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Thursday, February 5, 2009

A No Good, Very Bad Day

Yesterday started like most days, an irritating drive in to work, a long list of patients, irritable doctors, and a very tired me. Mike and I had talked late into the night, about nothing at all but neither wanted to hang up the phone until exhaustion took over for both of us.

As I pulled up my hospital list, a name jumped out at me. A young patient that I have followed in the outpatient setting had been admitted to the Intensive Care Unit. She had seen us for a benign lung nodule but had a long history of breast cancer and had been struggling of late with multiple health issues. The last time I saw her, she seemed to have plateaued and was beginning to find her way with the new infirmities. But now, here she was.

It became clear, quickly, once I saw her and reveiewed the chart that my friend was not long for this world. The cancer treatments had erroded her bowel and her body was falling apart from the inside out. She was quickly failing and no matter the intervention, her blood pressure remained in the toilet and she was requiring a machine to breathe. Her loving family surrounded her bedside. Discussions of surgery danced in the air but it was clear what the outcome would be regardless of the intervention. As I sat down with her family to discuss what would be our recommendations, my heart broke. This patient and I have had a connection because of similiar ages and angsts; but also because of her placement in her family of 8. She is the youngest of the three girls and her family makeup is the same as mine with the oldest a boy followed by three girls and then two younger boys. And now, I was recommending the withdrawl of life support and the addition of morphine to make her comfortable. At the family's request, I was at the bedside as she passed away and for the first time in 17 years, said the rosary.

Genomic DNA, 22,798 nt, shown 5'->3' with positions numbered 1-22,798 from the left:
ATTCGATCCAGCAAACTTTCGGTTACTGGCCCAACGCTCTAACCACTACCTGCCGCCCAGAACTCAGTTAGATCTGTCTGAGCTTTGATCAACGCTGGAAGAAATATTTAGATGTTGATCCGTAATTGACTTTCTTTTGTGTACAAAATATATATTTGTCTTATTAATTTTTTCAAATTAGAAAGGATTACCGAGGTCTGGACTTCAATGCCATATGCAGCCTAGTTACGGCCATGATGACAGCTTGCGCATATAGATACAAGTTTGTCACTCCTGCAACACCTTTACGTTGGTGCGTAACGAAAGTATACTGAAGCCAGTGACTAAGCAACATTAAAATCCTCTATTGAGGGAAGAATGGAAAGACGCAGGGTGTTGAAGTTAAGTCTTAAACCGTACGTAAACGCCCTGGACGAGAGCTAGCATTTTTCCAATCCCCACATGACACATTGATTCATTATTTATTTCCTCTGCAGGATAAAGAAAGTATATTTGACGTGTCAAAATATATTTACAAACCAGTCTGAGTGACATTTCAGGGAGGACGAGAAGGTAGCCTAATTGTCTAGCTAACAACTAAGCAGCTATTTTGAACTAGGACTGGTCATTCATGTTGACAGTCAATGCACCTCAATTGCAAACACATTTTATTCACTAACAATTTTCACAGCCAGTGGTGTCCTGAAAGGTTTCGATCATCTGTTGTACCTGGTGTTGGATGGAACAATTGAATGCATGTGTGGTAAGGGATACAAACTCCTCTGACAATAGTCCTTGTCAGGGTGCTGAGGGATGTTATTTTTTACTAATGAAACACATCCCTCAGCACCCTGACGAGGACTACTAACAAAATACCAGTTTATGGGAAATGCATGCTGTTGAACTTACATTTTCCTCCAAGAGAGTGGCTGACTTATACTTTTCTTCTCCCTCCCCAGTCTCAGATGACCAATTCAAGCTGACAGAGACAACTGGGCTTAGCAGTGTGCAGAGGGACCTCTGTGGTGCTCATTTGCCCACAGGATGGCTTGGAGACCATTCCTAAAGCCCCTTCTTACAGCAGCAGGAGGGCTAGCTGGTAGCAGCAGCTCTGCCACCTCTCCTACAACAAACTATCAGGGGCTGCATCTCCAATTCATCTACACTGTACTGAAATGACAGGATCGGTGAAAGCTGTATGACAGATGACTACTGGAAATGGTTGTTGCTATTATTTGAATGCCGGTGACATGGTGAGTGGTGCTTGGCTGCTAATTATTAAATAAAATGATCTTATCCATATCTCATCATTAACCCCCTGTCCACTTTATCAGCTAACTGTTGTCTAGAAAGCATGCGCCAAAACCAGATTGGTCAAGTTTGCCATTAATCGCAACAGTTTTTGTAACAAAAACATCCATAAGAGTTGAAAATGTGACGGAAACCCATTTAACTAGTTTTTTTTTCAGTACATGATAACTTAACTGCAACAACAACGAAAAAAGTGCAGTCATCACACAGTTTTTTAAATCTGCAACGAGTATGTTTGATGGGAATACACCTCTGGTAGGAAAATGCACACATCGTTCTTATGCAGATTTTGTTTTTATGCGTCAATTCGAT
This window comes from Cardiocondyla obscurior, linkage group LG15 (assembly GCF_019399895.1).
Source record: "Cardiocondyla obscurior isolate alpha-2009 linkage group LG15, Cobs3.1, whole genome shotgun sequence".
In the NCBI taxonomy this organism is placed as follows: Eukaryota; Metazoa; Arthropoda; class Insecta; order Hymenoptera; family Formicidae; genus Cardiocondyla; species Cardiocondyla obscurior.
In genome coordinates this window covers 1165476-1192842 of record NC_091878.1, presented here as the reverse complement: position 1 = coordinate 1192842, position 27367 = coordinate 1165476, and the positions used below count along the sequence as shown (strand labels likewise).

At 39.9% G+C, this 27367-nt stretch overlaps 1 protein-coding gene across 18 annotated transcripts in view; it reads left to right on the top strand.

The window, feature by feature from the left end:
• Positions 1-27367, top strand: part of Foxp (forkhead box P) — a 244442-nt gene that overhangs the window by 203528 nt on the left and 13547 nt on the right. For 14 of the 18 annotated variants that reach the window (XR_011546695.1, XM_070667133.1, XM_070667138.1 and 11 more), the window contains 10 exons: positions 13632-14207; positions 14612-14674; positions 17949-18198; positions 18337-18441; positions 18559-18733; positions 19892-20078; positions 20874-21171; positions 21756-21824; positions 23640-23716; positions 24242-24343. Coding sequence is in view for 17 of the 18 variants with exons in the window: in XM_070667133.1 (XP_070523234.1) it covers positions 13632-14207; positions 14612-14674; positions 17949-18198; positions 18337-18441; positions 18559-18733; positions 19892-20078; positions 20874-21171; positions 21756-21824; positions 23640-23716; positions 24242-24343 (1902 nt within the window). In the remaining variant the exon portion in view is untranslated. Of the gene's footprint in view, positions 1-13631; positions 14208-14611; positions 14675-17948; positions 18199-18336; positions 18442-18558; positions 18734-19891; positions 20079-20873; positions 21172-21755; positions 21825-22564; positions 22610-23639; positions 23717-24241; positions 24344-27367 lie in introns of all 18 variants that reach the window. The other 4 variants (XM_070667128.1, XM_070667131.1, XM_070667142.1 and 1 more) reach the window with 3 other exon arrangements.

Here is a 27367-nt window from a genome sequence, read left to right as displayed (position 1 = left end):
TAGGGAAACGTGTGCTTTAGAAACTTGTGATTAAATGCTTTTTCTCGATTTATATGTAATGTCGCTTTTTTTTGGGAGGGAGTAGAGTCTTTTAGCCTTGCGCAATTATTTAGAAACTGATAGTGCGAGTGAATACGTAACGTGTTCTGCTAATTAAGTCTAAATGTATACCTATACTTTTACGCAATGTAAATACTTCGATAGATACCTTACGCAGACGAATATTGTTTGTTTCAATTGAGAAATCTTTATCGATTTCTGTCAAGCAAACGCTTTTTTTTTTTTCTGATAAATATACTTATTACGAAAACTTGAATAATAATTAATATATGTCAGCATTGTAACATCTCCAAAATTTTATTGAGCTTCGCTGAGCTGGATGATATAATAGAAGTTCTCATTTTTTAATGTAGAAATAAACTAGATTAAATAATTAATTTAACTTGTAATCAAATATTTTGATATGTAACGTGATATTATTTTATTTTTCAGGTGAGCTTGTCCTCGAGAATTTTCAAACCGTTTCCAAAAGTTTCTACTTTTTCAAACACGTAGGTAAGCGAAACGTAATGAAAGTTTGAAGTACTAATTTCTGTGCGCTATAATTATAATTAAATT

I went back to the office and put my head down on the desk and cried. And later in the morning when Mike instant messaged me, I told him about my morning. He was good, he didn't ignore the uncomfortableness of the situation. Instead, he asked about my patient and her family and me. When I saw him last night, he said nothing about it but wrapped me in those big arms of his and held me as I became ugly, sniveling, snotty, and blotchy doing the ugly cry...

So it was a no good, very bad day that might have made me move to Australia that turned into a wonderful evening of discovering that this wonderful man is as mad about me as I am about him. And once again, it was 1:30 am as I was heading to bed because neither one of us wanted to acknowledge the time that would make Mike head home. I am exhausted today but for some reason I can't erase this Cheshire Cat grin from my face...


karengberger said...

I am just imagining the grin on your patient's face, if she somehow knows that she was part of the process of you and Mike growing even closer. What a parting gift. What a legacy for you, from her.

I'm so sorry for her family, but happy for you and for Mike!

Not Your Aunt Bea said...

I'm so sorry. It never gets any easier. There are just those patients that you find that connection with and you'll remember them forever, I know I do.

Saying a special prayer for her and her family right now.

And how wonderful to have an understanding, safe place to go to in the end- Mike's arms.

painted maypole said...

love is good